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Pagliano after his House testimony. (Getty)

On March 2, the Justice Department announced that Pagliano would be granted immunity in exchange for his testimony regarding the email scandal. As the name suggests, this means that nothing he says can be used against him, but also means that he cannot invoke the Fifth Amendment to avoid answering questions.

Journalists and legal experts mark this as a major turning point in the inquiry. National Review writer and former prosecutor Andrew McCarthy suggested Pagliano’s immunity deal meant there was “probably” a grand jury for Pagliano. Though he didn’t share McCarthy’s certainty, Charles Tiefer at Forbes suggested the immunity deal meant the case was coming to a conclusion.

His Deal Could Be a Bad Sign for Hillary

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Hillary Clinton and longtime aide Huma Abedin both face significant scrutiny in the email scandal. (Getty)

Whether Pagliano’s immunity deal was sought by his legal team or by the FBI to circumvent his Fifth Amendment invocations, his testimony is “potentially damaging” to others facing scrutiny. A key part of the investigation into Clinton involves whether she knew the information she sent and received through the private server was classified, which requires speaking to her state of mind. Free from fear of his own prosecution, Pagliano can testify (or be forced to testify) to that state of mind. Other top aides, like Huma Abedin and Jake Sullivan, may also be implicated by his testimony.

Clinton, though, doesn’t seem worried. In an interview with CBS News, she dismissed concerns about any upcoming indictment:

It’s a security review. I’m delighted that he has agreed to cooperate, as everyone else has, and I think we’ll be moving toward a resolution of this…I think we’re getting closer and closer to wrapping this up. I also know that there were reports today about the hundreds of officials and the thousand emails that they were sending back and forth that have been looked at and classified retroactively. This really raises serious questions about this whole process, I think.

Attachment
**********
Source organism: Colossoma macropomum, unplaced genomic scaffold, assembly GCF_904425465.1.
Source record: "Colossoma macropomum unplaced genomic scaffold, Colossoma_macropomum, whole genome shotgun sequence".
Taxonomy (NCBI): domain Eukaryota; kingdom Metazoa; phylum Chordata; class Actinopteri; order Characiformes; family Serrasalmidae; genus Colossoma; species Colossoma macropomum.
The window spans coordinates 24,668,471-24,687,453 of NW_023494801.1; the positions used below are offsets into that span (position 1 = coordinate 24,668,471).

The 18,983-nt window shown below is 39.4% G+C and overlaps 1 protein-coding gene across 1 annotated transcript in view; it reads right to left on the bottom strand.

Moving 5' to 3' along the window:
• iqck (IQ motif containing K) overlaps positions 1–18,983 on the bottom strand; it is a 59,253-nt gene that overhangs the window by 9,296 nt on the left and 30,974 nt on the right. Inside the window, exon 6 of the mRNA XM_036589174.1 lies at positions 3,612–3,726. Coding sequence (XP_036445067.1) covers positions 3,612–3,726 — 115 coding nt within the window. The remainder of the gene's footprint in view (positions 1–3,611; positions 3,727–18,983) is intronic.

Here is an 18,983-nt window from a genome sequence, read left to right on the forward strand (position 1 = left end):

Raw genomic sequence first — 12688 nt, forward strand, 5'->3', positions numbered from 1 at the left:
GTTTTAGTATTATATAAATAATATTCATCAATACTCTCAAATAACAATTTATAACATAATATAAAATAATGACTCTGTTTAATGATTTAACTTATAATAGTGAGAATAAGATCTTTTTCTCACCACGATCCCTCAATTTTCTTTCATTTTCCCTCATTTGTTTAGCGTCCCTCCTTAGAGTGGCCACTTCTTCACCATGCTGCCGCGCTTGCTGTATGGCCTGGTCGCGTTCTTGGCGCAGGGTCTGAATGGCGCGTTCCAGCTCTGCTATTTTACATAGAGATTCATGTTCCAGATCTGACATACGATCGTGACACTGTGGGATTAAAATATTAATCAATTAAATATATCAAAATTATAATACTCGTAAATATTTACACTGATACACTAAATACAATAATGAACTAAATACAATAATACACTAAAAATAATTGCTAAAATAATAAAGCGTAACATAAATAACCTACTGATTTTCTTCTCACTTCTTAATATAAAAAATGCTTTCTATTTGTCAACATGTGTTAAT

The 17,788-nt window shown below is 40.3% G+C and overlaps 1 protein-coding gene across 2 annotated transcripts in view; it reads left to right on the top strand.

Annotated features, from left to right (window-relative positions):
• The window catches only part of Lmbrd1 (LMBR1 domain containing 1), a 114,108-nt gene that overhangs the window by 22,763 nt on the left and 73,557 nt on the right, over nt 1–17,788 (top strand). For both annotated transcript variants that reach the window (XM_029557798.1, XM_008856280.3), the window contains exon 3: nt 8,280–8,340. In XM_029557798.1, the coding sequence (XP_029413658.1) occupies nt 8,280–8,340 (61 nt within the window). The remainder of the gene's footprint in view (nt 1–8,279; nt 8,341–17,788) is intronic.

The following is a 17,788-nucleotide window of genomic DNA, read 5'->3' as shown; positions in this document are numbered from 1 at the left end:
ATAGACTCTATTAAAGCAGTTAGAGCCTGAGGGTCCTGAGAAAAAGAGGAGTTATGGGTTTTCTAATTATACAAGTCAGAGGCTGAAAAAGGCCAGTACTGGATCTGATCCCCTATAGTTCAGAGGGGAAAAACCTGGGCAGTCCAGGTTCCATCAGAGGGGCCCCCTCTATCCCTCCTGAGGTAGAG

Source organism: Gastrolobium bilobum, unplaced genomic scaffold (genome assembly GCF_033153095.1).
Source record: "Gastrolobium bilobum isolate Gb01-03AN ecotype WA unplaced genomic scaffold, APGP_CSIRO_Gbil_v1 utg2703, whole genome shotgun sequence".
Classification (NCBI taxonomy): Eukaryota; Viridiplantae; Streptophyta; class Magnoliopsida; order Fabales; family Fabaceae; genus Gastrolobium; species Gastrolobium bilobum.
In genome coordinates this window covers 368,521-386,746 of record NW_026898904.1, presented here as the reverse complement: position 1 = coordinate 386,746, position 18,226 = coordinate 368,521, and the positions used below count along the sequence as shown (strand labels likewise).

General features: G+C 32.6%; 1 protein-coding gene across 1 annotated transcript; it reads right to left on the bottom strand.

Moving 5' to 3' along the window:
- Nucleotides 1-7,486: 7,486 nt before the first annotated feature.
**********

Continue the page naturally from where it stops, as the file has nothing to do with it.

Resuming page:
In His Government Career, He Pioneered Remote Work for State Employees

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Not all of Pagliano’s work was particularly controversial. The State Department’s remote work, or “teleworking,” capabilities were initially confined to the Washington, D.C. area. Pagliano stated in an interview with Trezza Media Group, part of which is seen above, that Foreign Service Officers rotating into D.C. as part of their duties gave rave reviews of the system and wanted access in their regular embassies. Pagliano, as a member of the Information Resource Management Bureau, helped expand the system around the world.

Pagliano left the State Department in 2013 to serve as an analyst at technology firm Gartner, a position he held for one year. While at Gartner, however, Pagliano continued to perform contract work for the State Department, which was terminated at an unknown time and announced one day after his being granted immunity.